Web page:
Wednesday, 24 February 2021
When AMSA detects a distress beacon, response time is always of the essence, but this rescue mission was a race against Tropical Cyclone Owen to a remote scene of three stranded fishers.
In the early afternoon of 12 December 2018, AMSA detected a personal locator beacon (PLB) activation half a nautical mile off South West Island in the Northern Territory region of the Gulf of Carpentaria.
The rescue response to this particular activation was more complex due to the remoteness of where the beacon indicated, and the fact that Tropical Cyclone Owen was forecast to hit the location at last light. However, two things were instrumental in the quick response—the PLB was equipped with global positioning system (GPS) and the owner had registered the PLB and provided emergency contacts.
GPS-equipped emergency beacons provide the location of the people needing assistance much more quickly and accurately than those without GPS. While both types send an alert to AMSA immediately, the time needed to provide a location varies. GPS-equipped beacons provide an approximate location with a 120-metre-radius search area, but a beacon without GPS provides a location with a search radius of five kilometres.
When AMSA detected the activated beacon they were confident with the accuracy of the GPS position. AMSA sent both the Cairns Challenger aircraft—RSCU 330—and the Darwin Careflight helicopter—Careflight 1—to the scene straight away.
AMSA Search and Rescue Officer Daniel Redondo said that when AMSA first detected the beacon alert they were unable to contact the beacon’s owner because of the remoteness of their location. However, the owner had provided an emergency contact when they registered the PLB.
‘The contact quickly informed us that three people were on board the vessel and were on a fishing trip, which they had done previously. The contact also knew where they departed, what type of vessel they were in and that none of the people on board were suffering from any known medical conditions,’ he said.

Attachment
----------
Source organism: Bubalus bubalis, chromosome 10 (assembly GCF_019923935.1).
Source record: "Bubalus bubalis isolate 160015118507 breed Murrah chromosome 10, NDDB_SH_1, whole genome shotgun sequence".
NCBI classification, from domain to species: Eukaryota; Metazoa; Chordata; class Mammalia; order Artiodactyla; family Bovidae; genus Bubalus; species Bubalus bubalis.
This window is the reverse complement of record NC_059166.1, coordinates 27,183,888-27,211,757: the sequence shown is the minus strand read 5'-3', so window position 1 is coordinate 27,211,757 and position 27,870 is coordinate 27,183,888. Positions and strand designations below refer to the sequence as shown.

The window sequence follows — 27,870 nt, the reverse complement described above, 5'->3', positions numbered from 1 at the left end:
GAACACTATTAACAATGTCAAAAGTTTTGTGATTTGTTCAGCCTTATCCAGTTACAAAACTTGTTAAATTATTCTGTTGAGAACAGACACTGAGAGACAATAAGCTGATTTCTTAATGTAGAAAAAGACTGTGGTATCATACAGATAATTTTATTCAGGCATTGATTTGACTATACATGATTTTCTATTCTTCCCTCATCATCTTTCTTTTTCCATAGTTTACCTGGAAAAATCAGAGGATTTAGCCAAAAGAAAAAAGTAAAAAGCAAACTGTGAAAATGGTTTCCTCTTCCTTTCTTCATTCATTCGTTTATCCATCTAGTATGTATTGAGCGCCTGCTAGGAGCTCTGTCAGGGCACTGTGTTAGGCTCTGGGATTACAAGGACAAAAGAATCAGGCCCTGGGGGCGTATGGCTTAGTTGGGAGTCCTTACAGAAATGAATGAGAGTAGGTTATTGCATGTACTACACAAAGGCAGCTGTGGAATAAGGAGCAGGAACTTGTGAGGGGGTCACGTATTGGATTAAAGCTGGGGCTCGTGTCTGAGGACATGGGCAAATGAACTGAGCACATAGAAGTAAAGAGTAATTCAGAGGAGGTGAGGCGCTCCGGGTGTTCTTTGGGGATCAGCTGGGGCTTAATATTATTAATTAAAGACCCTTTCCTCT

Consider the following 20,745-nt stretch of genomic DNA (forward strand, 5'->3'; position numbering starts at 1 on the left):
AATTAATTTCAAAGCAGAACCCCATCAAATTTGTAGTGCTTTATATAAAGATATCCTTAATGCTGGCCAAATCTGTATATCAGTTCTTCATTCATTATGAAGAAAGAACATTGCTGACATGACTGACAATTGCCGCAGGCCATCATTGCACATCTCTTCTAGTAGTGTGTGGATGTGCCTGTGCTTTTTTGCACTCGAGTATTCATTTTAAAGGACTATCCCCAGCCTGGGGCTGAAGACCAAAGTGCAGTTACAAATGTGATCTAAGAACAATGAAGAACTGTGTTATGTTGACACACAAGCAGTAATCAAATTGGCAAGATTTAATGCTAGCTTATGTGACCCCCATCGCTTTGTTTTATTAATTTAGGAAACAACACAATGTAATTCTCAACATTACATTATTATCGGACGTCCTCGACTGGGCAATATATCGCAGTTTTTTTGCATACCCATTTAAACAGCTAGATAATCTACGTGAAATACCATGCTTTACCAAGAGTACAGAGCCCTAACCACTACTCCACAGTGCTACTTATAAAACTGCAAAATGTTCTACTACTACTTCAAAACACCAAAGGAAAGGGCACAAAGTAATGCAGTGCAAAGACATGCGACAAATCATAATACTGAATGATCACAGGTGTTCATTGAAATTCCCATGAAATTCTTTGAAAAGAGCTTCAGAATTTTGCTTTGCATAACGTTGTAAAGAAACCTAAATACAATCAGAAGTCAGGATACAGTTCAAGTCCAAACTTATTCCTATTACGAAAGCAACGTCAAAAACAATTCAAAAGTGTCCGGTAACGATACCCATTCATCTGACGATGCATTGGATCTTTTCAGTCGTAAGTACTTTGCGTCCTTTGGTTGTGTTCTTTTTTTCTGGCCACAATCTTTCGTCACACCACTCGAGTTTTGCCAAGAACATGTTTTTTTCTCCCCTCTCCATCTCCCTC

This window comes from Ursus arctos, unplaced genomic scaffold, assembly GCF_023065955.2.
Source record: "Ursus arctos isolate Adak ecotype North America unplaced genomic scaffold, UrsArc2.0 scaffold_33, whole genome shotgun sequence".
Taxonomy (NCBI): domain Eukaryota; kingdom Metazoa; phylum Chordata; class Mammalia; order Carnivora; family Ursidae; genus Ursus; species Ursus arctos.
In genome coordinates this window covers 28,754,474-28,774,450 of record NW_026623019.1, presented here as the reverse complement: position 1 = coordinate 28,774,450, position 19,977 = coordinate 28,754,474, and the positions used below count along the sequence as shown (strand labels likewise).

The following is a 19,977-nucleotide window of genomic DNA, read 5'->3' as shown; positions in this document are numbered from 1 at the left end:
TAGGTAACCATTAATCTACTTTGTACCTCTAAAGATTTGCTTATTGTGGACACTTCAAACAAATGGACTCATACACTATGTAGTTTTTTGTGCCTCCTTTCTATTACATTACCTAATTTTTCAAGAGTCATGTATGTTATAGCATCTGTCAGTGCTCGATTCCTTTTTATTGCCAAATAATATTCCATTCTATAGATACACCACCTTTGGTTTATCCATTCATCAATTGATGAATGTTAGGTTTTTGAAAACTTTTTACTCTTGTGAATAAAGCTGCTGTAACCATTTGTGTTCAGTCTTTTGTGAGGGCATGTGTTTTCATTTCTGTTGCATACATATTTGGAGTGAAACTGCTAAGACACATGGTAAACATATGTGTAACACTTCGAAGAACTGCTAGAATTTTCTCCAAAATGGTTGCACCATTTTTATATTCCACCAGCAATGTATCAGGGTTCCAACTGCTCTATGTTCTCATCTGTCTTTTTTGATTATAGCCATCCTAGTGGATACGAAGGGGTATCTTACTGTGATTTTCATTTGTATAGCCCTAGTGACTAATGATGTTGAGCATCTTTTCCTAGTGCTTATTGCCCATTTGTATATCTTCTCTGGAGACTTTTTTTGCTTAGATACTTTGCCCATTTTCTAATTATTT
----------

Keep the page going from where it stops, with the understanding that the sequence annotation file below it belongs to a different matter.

‘A well-informed emergency contact can be one of our best search and rescue assets and have in the past resolved incidents without needing to send out an aircraft or vessel to the location.’
AMSA then asked the Northern Territory Water Police if they had any vessels near enough to the location of the fishers to reach them before the arrival of the cyclone. At 15:00 the Northern Territory Water Police tasked their vessel—Bombastic—to the scene out of the McArthur River with an ETA of 17:00.
The Cairns Challenger aircraft spotted the vessel at 16:00—three hours after the fishers activated the PLB—and confirmed that all three people were safe on board.
The people on board the vessel indicated the vessel had broken down and was at anchor.
During this time, Careflight 1 had completed refuelling and was on its way to the scene. However, due to deteriorating weather conditions—including winds over 40 knots—rescue by helicopter winch was no longer feasible.
At 17:30 police vessel—Bombastic—reported that it was at the mouth of the Carrington River, two nautical miles from the fishing vessel. AMSA had initially requested Bombastic to pick up the three people from the stricken vessel. However, after finding the vessel anchored in a reasonably sheltered location, the skipper of Bombastic proceeded to tow the vessel and the three fishers back to where it originally departed without further incident to the great relief of the fisher’s families.
Daniel said that providing emergency contacts not only helps AMSA respond to emergencies more effectively, it’s also important to be able to let next of kin know that their loved one is in an emergency situation.
‘In this particular mission we stayed in regular contact with the next of kin to update them on the progress of the rescue aircraft and the Northern Territory Water Police vessel against the deteriorating weather conditions, and then to pass on information about the wellbeing of the stranded fishers and their recovery back to shore.’
‘Make sure your beacon is registered and that your emergency contacts are people who will likely know where you are, who you are with but also not likely to be on the vessel or aircraft with you,’ he advised.
GPS vs non-GPS
If you are in the market for a new beacon, make sure it is equipped with GPS. Precision matters in life and death situations where every second counts.
Difference between GPS and non-GPS encoded beacons
Register your beacon
Register your distress beacon or change the ownership details online at www.amsa.gov.au/beacons or over the phone on 1800 406 406.
Make sure you list up to three emergency contacts when you register your beacon.
The best emergency contacts:
• know where you are going and who you are going with
• know about your vessel
• are not with you when you go out.
Tropical Cyclone Track